Battle for votes in Virginia goes door-to-door
(CBS News) LEESBURG, Va. -- The latest poll in Virginia shows the presidential race there is a virtual tie. A poll conducted by NBC, The Wall Street Journal and Marist Poll put President Barack Obama one point ahead of Gov. Mitt Romney, 48 to 47 percent -- well within the margin of error.
That means every voter behind every door counts.
If you live in Virginia, the race for the president of the United States has become a race to the front door. It's a ground game sprint by both campaigns to knock on hundreds of thousands of doors to plead with their own supporters to show up on election day.
Romney volunteer Mackie Christenson in Leesburg, Va., said the ground game is in a way closing the deal.
"We need the vote. We need the vote," she said. "It is so close, we know it's close. You know, we listen to the polls."
Nearby in Gainesville, Va., Obama volunteers Linda Legarde and Taylor Tuckerman were urging the president's supporters not to get distracted or forget to vote.
Tuckerman said that even though the Americans they talk to are supporting the president anyway, knocking on doors hours before Election Day still has a point.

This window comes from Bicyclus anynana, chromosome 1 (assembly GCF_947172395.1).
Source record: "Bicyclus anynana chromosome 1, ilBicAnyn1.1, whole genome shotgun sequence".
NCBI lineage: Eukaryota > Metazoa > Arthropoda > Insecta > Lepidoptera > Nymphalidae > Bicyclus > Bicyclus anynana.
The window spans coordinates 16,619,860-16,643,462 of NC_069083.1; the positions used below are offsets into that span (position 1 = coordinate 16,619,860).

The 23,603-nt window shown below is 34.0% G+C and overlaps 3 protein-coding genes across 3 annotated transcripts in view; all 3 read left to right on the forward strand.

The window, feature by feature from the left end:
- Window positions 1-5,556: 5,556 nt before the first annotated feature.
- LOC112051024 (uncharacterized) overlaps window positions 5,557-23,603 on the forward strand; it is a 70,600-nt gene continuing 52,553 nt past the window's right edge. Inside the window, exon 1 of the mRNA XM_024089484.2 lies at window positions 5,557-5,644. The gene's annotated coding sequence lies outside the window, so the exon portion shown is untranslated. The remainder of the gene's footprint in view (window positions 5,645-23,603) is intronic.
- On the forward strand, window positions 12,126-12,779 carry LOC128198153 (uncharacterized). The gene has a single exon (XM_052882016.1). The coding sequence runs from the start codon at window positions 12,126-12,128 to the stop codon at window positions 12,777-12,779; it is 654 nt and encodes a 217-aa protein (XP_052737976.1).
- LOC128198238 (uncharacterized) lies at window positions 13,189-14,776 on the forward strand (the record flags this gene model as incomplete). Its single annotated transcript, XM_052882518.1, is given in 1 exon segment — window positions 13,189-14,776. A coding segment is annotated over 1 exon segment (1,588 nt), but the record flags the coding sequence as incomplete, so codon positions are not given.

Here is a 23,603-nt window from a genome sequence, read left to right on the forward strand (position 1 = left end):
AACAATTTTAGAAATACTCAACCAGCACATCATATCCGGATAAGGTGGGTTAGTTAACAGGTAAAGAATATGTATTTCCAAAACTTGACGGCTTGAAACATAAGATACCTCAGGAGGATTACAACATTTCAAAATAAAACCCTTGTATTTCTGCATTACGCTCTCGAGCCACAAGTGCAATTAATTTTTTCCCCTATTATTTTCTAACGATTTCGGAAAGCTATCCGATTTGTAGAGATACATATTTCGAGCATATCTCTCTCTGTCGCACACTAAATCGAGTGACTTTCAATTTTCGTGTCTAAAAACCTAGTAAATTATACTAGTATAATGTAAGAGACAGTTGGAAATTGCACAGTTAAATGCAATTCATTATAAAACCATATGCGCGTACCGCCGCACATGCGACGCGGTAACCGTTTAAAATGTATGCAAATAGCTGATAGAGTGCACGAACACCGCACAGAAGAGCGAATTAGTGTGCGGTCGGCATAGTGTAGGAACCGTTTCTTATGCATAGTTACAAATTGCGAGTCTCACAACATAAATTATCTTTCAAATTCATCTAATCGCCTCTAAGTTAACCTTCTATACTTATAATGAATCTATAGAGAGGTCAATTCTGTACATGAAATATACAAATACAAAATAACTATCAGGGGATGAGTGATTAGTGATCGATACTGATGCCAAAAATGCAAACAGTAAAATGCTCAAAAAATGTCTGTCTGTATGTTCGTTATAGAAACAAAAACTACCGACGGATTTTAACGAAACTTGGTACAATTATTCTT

"The point is to remind them that their vote counts. They could be the one that flips it for our side, their vote could be the one that helps make a difference," Tuckerman said.
The in-person visit did make a difference to Obama voter Stephanie Torres.
"I think it does give it a personal touch," Torres said. "I think it does solidify your own position."
Every step taken by these volunteers is science.
The campaigns, after making millions of phone calls, already know who has voted early, so they know with house-by-house precision where their likely voters remain.
That precision means the door knockers are given maps showing not just whom to contact, but the most efficient way to walk there.
"It tells us where to start and where to end," Christenson said, pointing to a map.
Most of the voters like Zach Gelnett -- a Romney supporter -- have been visited 3 or 4 times.
"I get a ton [of phone calls], especially on my home office phone, I get 6 or 7 a day," Gelnett said.
But both campaigns now believe Virginia will be decided by the better ground game.
After the candidates spent $86 million here on ad time, and hundreds of hours in campaign time, Virginia comes down to face time.
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